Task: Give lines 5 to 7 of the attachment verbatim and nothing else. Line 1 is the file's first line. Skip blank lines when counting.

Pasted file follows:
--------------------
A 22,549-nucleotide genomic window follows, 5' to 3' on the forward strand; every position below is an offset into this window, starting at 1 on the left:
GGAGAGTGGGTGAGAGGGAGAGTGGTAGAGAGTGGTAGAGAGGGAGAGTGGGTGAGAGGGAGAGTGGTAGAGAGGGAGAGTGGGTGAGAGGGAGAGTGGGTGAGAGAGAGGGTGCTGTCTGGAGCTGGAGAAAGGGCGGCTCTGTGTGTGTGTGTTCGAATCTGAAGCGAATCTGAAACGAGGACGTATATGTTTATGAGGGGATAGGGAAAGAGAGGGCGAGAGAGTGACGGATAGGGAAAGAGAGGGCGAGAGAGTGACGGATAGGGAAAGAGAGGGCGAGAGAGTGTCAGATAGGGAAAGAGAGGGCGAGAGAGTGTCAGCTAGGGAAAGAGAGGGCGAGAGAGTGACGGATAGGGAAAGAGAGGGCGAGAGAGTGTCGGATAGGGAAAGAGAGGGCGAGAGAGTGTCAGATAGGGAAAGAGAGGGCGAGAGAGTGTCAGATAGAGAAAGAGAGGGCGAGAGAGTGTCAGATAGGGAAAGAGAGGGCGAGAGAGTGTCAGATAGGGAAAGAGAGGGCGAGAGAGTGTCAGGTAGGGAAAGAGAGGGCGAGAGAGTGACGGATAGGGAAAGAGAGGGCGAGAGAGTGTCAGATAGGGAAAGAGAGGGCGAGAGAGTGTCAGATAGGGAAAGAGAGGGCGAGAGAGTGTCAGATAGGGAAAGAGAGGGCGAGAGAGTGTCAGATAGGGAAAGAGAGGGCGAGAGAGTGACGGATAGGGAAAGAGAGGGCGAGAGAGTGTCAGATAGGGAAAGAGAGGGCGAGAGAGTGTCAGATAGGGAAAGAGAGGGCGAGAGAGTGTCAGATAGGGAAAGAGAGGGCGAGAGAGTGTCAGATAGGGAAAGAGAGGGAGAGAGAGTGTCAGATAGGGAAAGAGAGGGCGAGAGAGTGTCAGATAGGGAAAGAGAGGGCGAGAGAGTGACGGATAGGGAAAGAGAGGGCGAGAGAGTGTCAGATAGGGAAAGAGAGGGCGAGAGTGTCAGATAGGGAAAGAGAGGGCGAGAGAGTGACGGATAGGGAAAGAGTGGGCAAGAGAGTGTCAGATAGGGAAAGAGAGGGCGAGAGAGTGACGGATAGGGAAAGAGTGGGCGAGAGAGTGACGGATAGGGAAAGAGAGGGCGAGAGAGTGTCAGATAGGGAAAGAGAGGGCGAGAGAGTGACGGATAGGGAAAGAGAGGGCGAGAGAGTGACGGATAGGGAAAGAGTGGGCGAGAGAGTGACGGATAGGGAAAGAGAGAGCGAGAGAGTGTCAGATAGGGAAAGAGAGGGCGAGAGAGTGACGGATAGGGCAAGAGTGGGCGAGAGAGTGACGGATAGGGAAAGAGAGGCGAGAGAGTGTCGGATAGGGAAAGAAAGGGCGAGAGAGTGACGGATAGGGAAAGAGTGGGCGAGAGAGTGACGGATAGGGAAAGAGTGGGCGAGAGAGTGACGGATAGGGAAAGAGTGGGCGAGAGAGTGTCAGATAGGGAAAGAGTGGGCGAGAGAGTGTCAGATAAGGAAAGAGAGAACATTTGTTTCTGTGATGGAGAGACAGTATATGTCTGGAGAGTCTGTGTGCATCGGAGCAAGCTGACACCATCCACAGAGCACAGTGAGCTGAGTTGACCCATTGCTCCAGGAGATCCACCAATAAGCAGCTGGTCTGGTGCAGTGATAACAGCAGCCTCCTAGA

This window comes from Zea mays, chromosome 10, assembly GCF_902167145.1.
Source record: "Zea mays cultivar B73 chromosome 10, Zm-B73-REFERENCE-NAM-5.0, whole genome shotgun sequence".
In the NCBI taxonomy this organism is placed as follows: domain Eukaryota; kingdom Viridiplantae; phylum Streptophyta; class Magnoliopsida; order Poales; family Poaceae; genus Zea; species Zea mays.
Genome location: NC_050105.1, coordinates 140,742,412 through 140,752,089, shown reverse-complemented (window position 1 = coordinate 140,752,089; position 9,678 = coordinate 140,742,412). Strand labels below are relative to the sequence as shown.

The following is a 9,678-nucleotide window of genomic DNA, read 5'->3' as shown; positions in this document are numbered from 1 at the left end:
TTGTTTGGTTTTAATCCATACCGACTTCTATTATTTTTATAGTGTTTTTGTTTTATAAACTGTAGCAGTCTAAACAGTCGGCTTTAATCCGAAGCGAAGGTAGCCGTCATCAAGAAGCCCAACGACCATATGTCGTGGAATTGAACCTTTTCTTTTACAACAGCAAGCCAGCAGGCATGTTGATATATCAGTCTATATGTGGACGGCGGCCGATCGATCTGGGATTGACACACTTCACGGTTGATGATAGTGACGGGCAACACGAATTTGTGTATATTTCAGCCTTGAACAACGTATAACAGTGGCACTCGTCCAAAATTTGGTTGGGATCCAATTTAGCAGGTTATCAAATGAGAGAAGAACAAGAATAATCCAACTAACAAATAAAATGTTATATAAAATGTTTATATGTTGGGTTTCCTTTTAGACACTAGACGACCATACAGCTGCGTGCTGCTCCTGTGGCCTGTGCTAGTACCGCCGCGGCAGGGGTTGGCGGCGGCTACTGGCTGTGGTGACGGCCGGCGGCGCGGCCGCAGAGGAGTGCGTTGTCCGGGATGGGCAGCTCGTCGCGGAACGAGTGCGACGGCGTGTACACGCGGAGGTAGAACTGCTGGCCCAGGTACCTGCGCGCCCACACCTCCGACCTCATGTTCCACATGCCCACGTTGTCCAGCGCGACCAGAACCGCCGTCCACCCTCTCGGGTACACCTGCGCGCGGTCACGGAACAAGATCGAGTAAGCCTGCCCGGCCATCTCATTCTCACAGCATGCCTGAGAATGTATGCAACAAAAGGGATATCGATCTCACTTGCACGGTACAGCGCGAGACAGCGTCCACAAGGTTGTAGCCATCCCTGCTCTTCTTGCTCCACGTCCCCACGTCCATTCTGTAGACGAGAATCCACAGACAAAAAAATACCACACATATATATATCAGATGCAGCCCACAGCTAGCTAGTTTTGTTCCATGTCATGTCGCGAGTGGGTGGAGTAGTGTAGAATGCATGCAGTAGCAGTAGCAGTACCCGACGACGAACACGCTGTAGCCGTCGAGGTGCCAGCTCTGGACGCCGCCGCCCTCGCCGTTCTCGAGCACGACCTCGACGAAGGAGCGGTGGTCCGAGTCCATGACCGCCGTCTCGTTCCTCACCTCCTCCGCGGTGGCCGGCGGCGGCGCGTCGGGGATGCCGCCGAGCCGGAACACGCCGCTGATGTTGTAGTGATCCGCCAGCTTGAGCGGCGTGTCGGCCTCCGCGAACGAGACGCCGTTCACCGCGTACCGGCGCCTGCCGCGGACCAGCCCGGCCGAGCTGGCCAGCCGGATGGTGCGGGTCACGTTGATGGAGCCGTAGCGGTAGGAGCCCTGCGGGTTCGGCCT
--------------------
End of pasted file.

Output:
In the NCBI taxonomy this organism is placed as follows: domain Eukaryota; kingdom Viridiplantae; phylum Streptophyta; class Magnoliopsida; order Poales; family Poaceae; genus Zea; species Zea mays.
Genome location: NC_050105.1, coordinates 140,742,412 through 140,752,089, shown reverse-complemented (window position 1 = coordinate 140,752,089; position 9,678 = coordinate 140,742,412). Strand labels below are relative to the sequence as shown.

The following is a 9,678-nucleotide window of genomic DNA, read 5'->3' as shown; positions in this document are numbered from 1 at the left end: